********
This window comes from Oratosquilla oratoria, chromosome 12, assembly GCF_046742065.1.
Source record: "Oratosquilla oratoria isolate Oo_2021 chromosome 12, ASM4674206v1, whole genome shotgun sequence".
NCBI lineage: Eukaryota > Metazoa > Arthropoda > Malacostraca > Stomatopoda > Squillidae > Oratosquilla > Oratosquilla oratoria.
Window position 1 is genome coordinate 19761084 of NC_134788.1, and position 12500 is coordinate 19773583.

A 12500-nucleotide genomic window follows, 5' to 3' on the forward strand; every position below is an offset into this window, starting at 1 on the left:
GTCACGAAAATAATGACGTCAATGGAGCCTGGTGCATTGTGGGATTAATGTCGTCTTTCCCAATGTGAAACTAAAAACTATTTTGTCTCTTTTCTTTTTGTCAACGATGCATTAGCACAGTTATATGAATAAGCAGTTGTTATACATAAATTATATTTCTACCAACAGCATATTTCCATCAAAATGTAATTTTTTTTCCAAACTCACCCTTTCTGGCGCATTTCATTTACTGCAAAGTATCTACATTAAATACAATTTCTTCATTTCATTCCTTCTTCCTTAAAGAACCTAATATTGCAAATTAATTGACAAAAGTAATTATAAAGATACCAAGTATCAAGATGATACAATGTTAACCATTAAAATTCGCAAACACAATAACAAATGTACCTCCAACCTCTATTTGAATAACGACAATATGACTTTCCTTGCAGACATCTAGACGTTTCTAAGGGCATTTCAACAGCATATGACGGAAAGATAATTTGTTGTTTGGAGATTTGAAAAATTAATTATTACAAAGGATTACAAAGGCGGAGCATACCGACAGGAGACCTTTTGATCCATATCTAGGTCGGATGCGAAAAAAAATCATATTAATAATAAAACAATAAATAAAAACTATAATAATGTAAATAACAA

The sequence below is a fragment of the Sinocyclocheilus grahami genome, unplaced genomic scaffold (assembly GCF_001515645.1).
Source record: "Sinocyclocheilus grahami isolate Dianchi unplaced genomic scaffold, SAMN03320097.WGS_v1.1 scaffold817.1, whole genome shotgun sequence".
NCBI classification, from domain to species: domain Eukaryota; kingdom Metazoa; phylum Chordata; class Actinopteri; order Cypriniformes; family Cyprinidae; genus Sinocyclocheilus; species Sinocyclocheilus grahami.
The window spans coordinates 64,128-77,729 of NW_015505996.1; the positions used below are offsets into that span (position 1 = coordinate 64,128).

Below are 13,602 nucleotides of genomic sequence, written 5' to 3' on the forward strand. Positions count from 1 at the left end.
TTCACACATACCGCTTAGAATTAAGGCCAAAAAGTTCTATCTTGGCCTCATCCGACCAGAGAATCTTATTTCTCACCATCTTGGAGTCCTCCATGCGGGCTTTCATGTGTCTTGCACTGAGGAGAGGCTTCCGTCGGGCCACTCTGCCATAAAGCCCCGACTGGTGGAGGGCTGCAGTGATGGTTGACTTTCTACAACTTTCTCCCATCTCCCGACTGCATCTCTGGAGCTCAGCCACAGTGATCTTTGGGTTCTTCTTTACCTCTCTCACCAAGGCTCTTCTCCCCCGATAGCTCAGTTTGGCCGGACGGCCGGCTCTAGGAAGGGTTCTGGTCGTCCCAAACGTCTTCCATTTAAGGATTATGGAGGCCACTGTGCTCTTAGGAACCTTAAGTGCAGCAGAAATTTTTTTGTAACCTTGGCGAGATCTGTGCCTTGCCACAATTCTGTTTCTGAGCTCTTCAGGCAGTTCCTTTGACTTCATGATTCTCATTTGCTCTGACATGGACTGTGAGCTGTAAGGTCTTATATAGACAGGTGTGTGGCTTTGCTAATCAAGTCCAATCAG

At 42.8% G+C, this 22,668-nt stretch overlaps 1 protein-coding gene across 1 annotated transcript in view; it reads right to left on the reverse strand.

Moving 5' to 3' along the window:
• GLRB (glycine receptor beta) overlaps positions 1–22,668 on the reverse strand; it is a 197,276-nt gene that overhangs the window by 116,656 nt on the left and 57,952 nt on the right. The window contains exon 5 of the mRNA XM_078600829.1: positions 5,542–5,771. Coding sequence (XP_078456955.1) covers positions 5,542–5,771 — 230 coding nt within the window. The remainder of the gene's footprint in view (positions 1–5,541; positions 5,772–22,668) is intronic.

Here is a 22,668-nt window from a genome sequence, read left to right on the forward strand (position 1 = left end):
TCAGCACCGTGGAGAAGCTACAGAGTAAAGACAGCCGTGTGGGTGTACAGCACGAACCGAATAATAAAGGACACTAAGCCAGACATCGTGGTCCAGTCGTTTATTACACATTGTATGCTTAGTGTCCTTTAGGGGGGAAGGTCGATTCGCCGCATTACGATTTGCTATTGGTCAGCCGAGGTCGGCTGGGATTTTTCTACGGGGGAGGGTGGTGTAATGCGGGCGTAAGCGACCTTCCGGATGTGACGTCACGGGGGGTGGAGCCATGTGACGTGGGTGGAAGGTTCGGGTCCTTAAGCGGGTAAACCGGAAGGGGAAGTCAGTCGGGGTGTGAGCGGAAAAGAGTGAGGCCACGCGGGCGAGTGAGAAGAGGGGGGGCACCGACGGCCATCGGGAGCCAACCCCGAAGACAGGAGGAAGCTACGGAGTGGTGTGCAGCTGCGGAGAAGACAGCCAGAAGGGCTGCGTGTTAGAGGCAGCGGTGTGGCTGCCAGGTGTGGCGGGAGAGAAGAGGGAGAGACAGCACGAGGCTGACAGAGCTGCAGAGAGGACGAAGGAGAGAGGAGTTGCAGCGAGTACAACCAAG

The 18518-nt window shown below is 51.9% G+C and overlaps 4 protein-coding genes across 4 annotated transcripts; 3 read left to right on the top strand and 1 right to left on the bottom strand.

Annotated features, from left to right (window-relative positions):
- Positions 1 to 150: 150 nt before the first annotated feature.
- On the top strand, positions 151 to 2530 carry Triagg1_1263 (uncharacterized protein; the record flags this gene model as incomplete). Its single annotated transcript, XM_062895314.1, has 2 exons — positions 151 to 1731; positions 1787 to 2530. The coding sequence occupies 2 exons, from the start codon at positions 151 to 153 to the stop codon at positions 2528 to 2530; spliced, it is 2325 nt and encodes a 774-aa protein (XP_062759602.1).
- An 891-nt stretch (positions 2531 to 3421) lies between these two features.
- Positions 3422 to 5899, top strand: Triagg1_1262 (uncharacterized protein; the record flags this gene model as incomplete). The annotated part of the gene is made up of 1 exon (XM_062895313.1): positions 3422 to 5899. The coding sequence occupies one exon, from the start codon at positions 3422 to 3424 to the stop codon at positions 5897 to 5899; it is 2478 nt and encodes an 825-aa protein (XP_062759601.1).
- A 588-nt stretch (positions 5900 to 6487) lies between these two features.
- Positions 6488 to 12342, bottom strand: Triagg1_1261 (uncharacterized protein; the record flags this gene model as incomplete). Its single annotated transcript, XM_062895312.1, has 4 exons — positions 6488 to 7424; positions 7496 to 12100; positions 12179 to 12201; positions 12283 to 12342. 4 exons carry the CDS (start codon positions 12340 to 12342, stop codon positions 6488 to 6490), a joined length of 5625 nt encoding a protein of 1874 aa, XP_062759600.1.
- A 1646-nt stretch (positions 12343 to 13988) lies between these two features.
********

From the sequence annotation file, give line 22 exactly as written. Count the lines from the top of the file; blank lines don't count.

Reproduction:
- An 891-nt stretch (positions 2531 to 3421) lies between these two features.